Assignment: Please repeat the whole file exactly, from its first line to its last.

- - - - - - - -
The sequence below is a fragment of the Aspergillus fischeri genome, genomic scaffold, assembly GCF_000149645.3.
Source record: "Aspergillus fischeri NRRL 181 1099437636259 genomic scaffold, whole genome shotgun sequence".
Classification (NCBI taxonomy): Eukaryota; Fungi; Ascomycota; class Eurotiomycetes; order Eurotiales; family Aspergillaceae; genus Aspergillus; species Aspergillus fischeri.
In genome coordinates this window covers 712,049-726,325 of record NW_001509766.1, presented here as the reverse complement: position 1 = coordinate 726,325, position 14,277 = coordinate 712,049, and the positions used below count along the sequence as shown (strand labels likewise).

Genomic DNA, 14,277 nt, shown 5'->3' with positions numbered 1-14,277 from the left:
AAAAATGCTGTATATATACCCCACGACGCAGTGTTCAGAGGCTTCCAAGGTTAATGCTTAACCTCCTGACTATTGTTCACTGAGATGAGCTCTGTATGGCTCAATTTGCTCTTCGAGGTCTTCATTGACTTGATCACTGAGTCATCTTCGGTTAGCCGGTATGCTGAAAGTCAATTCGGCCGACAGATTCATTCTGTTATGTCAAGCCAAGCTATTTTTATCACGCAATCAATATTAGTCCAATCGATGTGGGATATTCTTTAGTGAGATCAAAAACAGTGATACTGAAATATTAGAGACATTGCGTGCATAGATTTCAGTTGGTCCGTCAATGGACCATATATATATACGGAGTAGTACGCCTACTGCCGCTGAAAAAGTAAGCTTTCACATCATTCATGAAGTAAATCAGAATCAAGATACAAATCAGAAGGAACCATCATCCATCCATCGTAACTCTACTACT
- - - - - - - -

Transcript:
The sequence below is a fragment of the Aspergillus fischeri genome, genomic scaffold, assembly GCF_000149645.3.
Source record: "Aspergillus fischeri NRRL 181 1099437636259 genomic scaffold, whole genome shotgun sequence".
Classification (NCBI taxonomy): Eukaryota; Fungi; Ascomycota; class Eurotiomycetes; order Eurotiales; family Aspergillaceae; genus Aspergillus; species Aspergillus fischeri.
In genome coordinates this window covers 712,049-726,325 of record NW_001509766.1, presented here as the reverse complement: position 1 = coordinate 726,325, position 14,277 = coordinate 712,049, and the positions used below count along the sequence as shown (strand labels likewise).

Genomic DNA, 14,277 nt, shown 5'->3' with positions numbered 1-14,277 from the left:
AAAAATGCTGTATATATACCCCACGACGCAGTGTTCAGAGGCTTCCAAGGTTAATGCTTAACCTCCTGACTATTGTTCACTGAGATGAGCTCTGTATGGCTCAATTTGCTCTTCGAGGTCTTCATTGACTTGATCACTGAGTCATCTTCGGTTAGCCGGTATGCTGAAAGTCAATTCGGCCGACAGATTCATTCTGTTATGTCAAGCCAAGCTATTTTTATCACGCAATCAATATTAGTCCAATCGATGTGGGATATTCTTTAGTGAGATCAAAAACAGTGATACTGAAATATTAGAGACATTGCGTGCATAGATTTCAGTTGGTCCGTCAATGGACCATATATATATACGGAGTAGTACGCCTACTGCCGCTGAAAAAGTAAGCTTTCACATCATTCATGAAGTAAATCAGAATCAAGATACAAATCAGAAGGAACCATCATCCATCCATCGTAACTCTACTACT